Kind of ironic that back around Stafford and St. John some friends cancelled their annual opening day sandhill crane hunt because there aren’t many birds in the area. About 130 miles to the west we watched several thousand descend on a remote wheat field. The morning air was so still we could honestly hear the trilling of the birds from about three miles away.

The air was so still Wednesday morning the sounds of these sandhill cranes could be heard three miles away…even by an old, somewhat deaf outdoors writer.

We’ve seen a lot of coyotes and all have had good fur, which is good to see after years of severe mange. We’ve also flushed some prairie chickens that were probably lessers. This particular ranch is one of the first where lessers and greaters were documented sharing a common breeding lek, and hybirds between the two species found.

Oh, for all of you pheasant fanatics…we’ve driven 420 miles the past few days, through what had been some of the state’s top pheasant counties in 2010…and we’ve yet to see a hen or a rooster.

Good luck to you guys…. you’re going to need it to find many birds

The agony of a miss, the joy of seeing good neighbors

Tuesday was the first of several vacation days visiting friends in western Kansas and bowhunting for whitetail and mule deer.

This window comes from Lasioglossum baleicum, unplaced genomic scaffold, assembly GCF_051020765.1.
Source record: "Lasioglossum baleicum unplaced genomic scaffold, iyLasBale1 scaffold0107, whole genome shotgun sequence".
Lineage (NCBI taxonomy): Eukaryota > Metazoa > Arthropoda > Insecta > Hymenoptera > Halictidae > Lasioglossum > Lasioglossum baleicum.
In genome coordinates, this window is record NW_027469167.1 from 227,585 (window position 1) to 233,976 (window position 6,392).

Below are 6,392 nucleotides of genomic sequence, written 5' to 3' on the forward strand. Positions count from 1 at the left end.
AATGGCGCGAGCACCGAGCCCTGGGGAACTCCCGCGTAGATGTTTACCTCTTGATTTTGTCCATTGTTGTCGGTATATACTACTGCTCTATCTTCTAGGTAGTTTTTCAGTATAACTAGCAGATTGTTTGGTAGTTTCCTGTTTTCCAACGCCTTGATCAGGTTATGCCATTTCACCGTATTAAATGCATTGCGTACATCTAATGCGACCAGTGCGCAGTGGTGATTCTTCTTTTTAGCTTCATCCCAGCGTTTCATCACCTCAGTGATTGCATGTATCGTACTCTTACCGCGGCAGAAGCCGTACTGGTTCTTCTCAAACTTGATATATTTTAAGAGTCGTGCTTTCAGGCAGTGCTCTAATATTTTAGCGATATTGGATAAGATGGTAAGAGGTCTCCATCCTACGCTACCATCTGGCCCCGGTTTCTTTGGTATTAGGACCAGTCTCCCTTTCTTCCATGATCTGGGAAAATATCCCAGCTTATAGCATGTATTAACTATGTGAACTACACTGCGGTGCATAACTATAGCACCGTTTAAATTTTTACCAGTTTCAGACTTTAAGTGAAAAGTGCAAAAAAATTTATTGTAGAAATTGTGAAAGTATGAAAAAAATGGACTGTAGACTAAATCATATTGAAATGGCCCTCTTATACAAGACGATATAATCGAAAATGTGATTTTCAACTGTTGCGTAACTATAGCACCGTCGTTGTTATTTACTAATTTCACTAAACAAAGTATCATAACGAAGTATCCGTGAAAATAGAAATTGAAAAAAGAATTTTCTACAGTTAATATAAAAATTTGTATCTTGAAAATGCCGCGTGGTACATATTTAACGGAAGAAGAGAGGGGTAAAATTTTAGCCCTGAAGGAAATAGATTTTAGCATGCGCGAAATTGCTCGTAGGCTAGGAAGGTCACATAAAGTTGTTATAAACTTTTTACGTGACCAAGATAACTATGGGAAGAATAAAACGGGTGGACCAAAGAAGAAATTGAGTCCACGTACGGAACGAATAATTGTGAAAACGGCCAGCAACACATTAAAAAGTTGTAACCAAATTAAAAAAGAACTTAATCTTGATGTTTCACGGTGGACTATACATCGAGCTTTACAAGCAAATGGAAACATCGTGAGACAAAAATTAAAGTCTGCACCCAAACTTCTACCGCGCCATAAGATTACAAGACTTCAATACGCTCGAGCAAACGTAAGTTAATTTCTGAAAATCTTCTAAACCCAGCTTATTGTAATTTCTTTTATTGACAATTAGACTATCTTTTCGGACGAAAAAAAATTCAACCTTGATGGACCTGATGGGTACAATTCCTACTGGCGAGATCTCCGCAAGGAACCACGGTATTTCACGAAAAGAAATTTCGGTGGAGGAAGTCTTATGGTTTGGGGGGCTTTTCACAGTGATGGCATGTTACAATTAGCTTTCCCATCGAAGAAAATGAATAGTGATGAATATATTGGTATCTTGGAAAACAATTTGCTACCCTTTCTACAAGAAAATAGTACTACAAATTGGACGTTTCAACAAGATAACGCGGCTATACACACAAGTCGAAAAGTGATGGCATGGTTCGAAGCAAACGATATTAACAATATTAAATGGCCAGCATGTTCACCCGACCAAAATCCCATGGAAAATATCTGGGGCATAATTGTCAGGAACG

My desire for high antler scores is largely gone, thanks to what I consider maturity as a hunter, and because many of the places where I hunt the landowner is a trophy hunter. It wouldn’t be right for me to shoot a buck they’d be proud to have on their wall. It’s my decision, not theirs’.

So my goal the past few seasons has been an old buck on his way down, or a deer that simply would never mature into something that would score high.

Tuesday we saw my perfection. It was an ancient, grey-faced old mule deer buck that had only grown one antler.

We were lucky to see him burrowed deep in a pile of yuccas, and the wind covered the sound of my steps enough for me to sneak well within bow range.

The buck eventually saw or heard something, rose, moved a few steps and looked around. I rushed the shot that should have been easy and missed. I’d shot bulls-eyes at that range hundreds of times through the summer and fall on targets. Such chances don’t come often. My emotions since have since ranged from disappointment to anger at myself.

We did find the buck bedding in an open yucca flat later in the afternoon, and crawled a solid 200 yards on our bellies. When we were 60 yards out he stood and milled around a bit. The plan was for me to slide another 20 yards closer when he bedded again. Such never happened because a trophy-class 10-point whitetail came to scene and pushed the big mulie from the spot. The 10-pointer, when it passed at about 25 yards, caught my buddy trying to get ready for a shot.

Even unsuccessful and at times painful because of cactus and uncomfortable positions, the stalk/crawl was great fun.

Mid-day our hunt had to take a few hour break as my friend had to climb aboard a combine for a bit. A local farmer died last week before he could finish his milo harvest. About eight combines owned by his friends gathered and finished the task for his family…an no charge.

It was good to see such kindness in western Kansas, though it hardly came as a surprise.

Wednesday we’ll be back amid the canyons and yucca, again looking for a mule deer almost nobody but me would want to shoot.